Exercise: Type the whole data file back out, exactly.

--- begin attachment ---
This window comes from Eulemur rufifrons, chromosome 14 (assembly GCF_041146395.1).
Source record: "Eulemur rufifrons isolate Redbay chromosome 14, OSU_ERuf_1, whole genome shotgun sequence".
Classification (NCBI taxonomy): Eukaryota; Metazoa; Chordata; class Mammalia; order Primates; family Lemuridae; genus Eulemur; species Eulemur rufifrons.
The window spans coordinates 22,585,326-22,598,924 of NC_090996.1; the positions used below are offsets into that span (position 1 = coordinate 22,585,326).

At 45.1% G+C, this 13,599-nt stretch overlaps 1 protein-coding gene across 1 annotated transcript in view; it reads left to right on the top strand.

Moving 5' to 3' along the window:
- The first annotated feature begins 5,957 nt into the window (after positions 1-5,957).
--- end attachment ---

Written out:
This window comes from Eulemur rufifrons, chromosome 14 (assembly GCF_041146395.1).
Source record: "Eulemur rufifrons isolate Redbay chromosome 14, OSU_ERuf_1, whole genome shotgun sequence".
Classification (NCBI taxonomy): Eukaryota; Metazoa; Chordata; class Mammalia; order Primates; family Lemuridae; genus Eulemur; species Eulemur rufifrons.
The window spans coordinates 22,585,326-22,598,924 of NC_090996.1; the positions used below are offsets into that span (position 1 = coordinate 22,585,326).

At 45.1% G+C, this 13,599-nt stretch overlaps 1 protein-coding gene across 1 annotated transcript in view; it reads left to right on the top strand.

Moving 5' to 3' along the window:
- The first annotated feature begins 5,957 nt into the window (after positions 1-5,957).